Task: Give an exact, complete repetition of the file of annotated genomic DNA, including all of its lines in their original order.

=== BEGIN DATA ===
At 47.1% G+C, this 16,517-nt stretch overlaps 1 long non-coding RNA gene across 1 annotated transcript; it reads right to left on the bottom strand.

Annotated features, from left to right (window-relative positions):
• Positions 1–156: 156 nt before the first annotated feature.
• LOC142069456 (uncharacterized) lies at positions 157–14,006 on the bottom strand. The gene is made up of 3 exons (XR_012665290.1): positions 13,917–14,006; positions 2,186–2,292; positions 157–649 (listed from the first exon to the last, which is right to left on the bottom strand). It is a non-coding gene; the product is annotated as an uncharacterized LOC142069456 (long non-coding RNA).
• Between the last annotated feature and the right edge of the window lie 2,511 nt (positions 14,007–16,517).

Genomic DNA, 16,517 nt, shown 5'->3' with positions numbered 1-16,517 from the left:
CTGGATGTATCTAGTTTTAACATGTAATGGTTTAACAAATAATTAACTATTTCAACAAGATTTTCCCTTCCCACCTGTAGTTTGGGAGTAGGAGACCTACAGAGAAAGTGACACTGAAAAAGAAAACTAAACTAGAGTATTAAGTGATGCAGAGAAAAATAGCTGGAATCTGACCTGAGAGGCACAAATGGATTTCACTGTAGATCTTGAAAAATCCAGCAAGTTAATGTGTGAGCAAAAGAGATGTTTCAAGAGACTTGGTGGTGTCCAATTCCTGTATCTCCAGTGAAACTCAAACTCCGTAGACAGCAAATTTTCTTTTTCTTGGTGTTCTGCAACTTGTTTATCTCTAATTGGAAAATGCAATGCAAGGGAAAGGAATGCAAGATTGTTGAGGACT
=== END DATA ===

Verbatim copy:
At 47.1% G+C, this 16,517-nt stretch overlaps 1 long non-coding RNA gene across 1 annotated transcript; it reads right to left on the bottom strand.

Annotated features, from left to right (window-relative positions):
• Positions 1–156: 156 nt before the first annotated feature.
• LOC142069456 (uncharacterized) lies at positions 157–14,006 on the bottom strand. The gene is made up of 3 exons (XR_012665290.1): positions 13,917–14,006; positions 2,186–2,292; positions 157–649 (listed from the first exon to the last, which is right to left on the bottom strand). It is a non-coding gene; the product is annotated as an uncharacterized LOC142069456 (long non-coding RNA).
• Between the last annotated feature and the right edge of the window lie 2,511 nt (positions 14,007–16,517).

Genomic DNA, 16,517 nt, shown 5'->3' with positions numbered 1-16,517 from the left:
CTGGATGTATCTAGTTTTAACATGTAATGGTTTAACAAATAATTAACTATTTCAACAAGATTTTCCCTTCCCACCTGTAGTTTGGGAGTAGGAGACCTACAGAGAAAGTGACACTGAAAAAGAAAACTAAACTAGAGTATTAAGTGATGCAGAGAAAAATAGCTGGAATCTGACCTGAGAGGCACAAATGGATTTCACTGTAGATCTTGAAAAATCCAGCAAGTTAATGTGTGAGCAAAAGAGATGTTTCAAGAGACTTGGTGGTGTCCAATTCCTGTATCTCCAGTGAAACTCAAACTCCGTAGACAGCAAATTTTCTTTTTCTTGGTGTTCTGCAACTTGTTTATCTCTAATTGGAAAATGCAATGCAAGGGAAAGGAATGCAAGATTGTTGAGGACT